Nanotechnology has emerged as a broad and exciting, yet ill-defined, field of scientific research and technological innovation. Important questions have arisen about the technology's potential economic, social, and environmental implications by prominent technology leaders, nanotechnology boosters, science fiction authors, policy officials, and environmental organizations. We have developed a freshman-level seminar course that offers an opportunity for students from a wide range of disciplines, including the natural and social sciences, humanities, and engineering, to learn about nanoscience and nanotechnology and to explore these questions and reflect on the broader place of technology in modern societies. The course is built around active learning methods and seeks to develop the students' critical thinking and research skills, written and verbal communication abilities, and general knowledge of nanotech. Continuous assessment is used to gain information about how effective the class discussions are and how well the overall course enhances students' understanding of the interaction between nanotechnology and society.

  3. Materials and society — impacts and responsibilities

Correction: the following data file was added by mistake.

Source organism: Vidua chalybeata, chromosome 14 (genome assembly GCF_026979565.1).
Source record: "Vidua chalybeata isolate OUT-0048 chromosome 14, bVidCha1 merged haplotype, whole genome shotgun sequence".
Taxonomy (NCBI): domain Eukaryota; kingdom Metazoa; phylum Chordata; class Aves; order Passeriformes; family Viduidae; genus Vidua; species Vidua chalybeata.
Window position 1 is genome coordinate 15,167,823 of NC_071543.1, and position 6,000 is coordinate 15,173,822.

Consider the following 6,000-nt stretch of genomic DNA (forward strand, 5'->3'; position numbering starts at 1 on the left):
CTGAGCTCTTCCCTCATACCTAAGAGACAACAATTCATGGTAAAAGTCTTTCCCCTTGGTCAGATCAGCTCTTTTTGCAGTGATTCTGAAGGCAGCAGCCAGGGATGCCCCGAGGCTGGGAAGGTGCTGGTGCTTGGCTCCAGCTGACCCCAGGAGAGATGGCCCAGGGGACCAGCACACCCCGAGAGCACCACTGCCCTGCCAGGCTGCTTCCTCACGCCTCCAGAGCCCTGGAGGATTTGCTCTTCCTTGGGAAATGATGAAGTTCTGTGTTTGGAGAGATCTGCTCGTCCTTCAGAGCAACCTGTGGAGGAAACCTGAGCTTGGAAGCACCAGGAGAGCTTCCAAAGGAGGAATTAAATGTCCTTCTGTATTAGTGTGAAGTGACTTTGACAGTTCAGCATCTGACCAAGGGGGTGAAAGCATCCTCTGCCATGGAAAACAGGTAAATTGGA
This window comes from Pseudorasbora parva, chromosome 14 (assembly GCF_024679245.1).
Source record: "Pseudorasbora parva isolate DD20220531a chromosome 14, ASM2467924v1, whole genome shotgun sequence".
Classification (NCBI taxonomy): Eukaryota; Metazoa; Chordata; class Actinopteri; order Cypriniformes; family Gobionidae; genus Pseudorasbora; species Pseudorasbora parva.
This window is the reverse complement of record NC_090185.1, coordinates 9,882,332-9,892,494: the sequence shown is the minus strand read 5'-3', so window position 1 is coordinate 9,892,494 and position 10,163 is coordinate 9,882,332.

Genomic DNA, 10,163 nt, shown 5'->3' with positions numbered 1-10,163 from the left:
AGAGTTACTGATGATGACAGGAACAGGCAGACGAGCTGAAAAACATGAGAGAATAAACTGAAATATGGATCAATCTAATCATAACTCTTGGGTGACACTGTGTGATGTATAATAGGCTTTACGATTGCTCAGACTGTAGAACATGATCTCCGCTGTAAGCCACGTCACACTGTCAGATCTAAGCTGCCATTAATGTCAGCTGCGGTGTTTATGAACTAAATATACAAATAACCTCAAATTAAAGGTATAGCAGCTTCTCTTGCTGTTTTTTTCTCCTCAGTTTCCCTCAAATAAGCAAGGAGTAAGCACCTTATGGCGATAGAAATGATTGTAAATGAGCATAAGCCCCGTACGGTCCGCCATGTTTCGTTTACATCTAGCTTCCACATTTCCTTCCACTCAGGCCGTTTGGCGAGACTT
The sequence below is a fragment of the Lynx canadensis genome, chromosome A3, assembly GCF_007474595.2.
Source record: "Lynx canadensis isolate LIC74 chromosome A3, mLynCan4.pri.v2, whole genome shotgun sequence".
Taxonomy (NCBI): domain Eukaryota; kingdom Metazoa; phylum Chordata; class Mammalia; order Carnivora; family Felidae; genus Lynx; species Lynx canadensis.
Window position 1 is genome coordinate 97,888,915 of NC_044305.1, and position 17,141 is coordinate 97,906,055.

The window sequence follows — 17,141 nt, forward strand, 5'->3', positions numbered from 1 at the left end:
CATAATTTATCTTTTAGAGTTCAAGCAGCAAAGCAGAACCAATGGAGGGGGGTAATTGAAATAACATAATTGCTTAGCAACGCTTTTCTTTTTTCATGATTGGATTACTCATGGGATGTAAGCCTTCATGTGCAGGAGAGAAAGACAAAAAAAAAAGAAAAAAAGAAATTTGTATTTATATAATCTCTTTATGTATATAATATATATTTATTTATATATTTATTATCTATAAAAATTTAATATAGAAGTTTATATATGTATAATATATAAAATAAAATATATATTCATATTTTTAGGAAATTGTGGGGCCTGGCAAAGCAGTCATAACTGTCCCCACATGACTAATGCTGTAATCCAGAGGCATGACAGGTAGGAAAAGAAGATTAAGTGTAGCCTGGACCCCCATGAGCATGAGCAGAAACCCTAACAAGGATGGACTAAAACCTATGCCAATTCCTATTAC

NASA Astrophysics Data System (ADS)

    Westwood, A. R. C.

    1996-06-01

    The needs of today's advanced societies have moved well beyond the requirements for food and shelter, etc., and now are focused on such concerns as international peace and domestic security, affordable health care, the swift and secure transmission of information, the conservation of resources, and a clean environment. Progress in materials science and engineering is impacting each of these concerns. This article will present some examples of how this is occurring and then comment on ethical dilemmas that can arise as a consequence of technological advances. The need for engineers to participate more fully in the development of public policies that help resolve such dilemmas, and so promote the benefits of advancing technology to society, will be discussed.

  4. Materials and society -- Impacts and responsibilities

    SciTech Connect

    Westwood, A.R.C.

    1995-11-01

    The needs of today`s advanced societies have moved well beyond the requirements for food and shelter, etc., and now are focused on such concerns as international peace and domestic security, affordable health care, the swift and secure transmission of information, the conservation of resources, and a clean environment. Progress in materials science and engineering is impacting each of these concerns. This paper will present some examples of how this is occurring, and then comment on ethical dilemmas that can arise as a consequence of technological advances. The need for engineers to participate more fully in the development of public policies that help resolve such dilemmas, and so promote the benefits of advancing technology to society, will be discussed.

  5. Materials and society -- impacts and responsibilities

    SciTech Connect

    Westwood, A.R.C.

    1996-06-01